Kirkland businesses 'Weather the Storm'

Parkplace Bookstore co-owners Mary Harris (right) and Rebecca Willow say the store could soon close if business doesn
Parkplace Bookstore co-owners Mary Harris (right) and Rebecca Willow say the store could soon close if business doesn't pick up.
— image credit: Kendall Watson/Kirkland Reporter

After nearly closing last year, Parkplace Bookstore co-owners Mary Harris and Rebecca Willow say their business is once again struggling to survive and may soon close.

But a local partnership of bankers, business owners and city officials are working to get existing and new businesses back on track with financial tools to help businesses like Parkplace Books stay afloat until good times return.

Titled "Weathering the Storm: Small Business Survival Tools" the March 31 seminar at the The Heathman Hotel offered local business owners advice from a number of panelists representing Kirkland businesses, banks and government officials in a position to help.

"It's a good opportunity to network," said Kirkland Councilman Bob Sternoff, who attended most of the meeting with Mayor Jim Lauinger. "It's also a confidence builder."

The audience of about 80 people was introduced to a number of federal and local programs that are intended to ease the burden of start-up and expansion costs, marketing and managing local taxes and fees.

City of Kirkland Economic Development Manager Ellen Miller-Wolfe presented city efforts to help small businesses, including a new "Kirkland First" buy local program that will help advertise and promote local businesses through a city-sponsored Website.

"We want people to come in and innovate," she said.

Nancy Porzio of the U.S. Small Business Administration said the Federal government has tried to spur lending in the region, down 58 percent from last year. She addressed a number of opportunities for small businesses to tap into the federal stimulus package funding, such as the SBA 504 loan for purchasing commercial real estate. The loan program allows 40 percent of a 90-percent financed transaction to be supported by a federal loan at low interest rates.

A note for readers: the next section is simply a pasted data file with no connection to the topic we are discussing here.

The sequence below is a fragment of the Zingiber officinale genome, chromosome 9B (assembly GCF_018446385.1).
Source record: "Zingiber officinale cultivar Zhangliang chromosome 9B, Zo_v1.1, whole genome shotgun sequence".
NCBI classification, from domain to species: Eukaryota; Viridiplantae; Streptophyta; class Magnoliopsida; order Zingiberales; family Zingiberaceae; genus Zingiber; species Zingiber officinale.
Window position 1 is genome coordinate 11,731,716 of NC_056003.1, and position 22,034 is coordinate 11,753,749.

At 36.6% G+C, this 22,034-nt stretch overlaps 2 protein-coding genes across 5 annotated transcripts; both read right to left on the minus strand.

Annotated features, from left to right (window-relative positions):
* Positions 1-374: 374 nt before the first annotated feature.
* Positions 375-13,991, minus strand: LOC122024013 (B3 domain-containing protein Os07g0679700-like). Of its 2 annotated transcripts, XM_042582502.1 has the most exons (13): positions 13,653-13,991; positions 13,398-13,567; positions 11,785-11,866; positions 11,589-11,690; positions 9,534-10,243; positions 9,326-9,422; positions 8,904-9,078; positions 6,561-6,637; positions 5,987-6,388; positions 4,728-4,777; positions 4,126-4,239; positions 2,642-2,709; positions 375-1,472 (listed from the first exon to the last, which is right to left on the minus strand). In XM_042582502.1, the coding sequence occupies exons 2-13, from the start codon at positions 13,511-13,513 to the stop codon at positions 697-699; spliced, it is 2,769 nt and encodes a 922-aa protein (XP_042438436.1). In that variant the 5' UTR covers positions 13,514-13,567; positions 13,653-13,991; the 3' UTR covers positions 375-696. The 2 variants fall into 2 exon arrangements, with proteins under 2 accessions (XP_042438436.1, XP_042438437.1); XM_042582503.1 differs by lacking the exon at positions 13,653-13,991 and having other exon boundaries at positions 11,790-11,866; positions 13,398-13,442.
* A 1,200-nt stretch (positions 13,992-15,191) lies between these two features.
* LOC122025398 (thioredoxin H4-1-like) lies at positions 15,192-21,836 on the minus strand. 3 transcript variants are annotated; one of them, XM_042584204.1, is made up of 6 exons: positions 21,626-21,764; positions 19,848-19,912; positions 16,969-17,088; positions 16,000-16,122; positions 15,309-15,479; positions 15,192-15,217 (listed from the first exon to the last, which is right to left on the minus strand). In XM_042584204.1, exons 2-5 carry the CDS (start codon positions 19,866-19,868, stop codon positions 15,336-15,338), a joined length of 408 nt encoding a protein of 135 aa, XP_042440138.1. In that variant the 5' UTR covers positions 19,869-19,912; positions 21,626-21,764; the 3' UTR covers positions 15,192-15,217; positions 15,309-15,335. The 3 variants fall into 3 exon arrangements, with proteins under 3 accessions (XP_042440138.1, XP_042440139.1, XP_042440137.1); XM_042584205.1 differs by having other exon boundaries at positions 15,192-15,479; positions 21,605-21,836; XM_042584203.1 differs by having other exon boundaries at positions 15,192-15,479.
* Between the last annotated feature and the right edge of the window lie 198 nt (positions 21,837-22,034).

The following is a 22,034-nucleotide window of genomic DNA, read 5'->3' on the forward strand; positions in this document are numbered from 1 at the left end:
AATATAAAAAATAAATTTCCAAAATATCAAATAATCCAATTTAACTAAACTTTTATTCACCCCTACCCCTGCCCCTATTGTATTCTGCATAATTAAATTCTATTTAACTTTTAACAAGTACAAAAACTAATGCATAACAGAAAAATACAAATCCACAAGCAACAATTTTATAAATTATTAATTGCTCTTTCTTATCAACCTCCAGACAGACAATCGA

One of those innovators the city is looking for could be Kelli Lee, 39, a former marketing and brand advertising manager. She wouldn't reveal any details about her new product or store she planned to open, but said the financing information was great news that would help her start her business.

"If you don't already have a business it's really difficult to get a loan," she said.

US Bank branch manager Shawn Carlson added that the loans could be used not just for start-ups or to expand, but to sustain their business until the recession ends and consumer spending rises.

"You're being asked to take the risk," he said. "You guys are going to bear the brunt of this economy for six to twelve months until consumers come back."

Back at Parkplace Books, despite increased foot traffic from King County's temporary library set up inside the store, Harris and Willow are still starved of customers. They've cut back just about everywhere they can - including cutting their staff from five to two.

"If that means sweeping the floor and changing the light bulbs, we'll do it," Harris said.

After the credit crisis spooked consumers in October and the snow storms in December ruined their holiday season, Parkplace Books is down nearly 20 percent in sales and while the owners wouldn't say if they'd take advantage of the Federal and local aid, they could use all the help they can get.

Local author Janet Lee Carey dropped in to check on holding a book-launch party for her latest work, "Stealing Death," when she heard the store was again on the ropes. While the book traders undoubtedly help her own business as an author, Carey said she couldn't imagine Kirkland being Kirkland without Harris and Willow in business.

"A good bookstore, a community swimming pool, a library ... That's what makes a town," she said.

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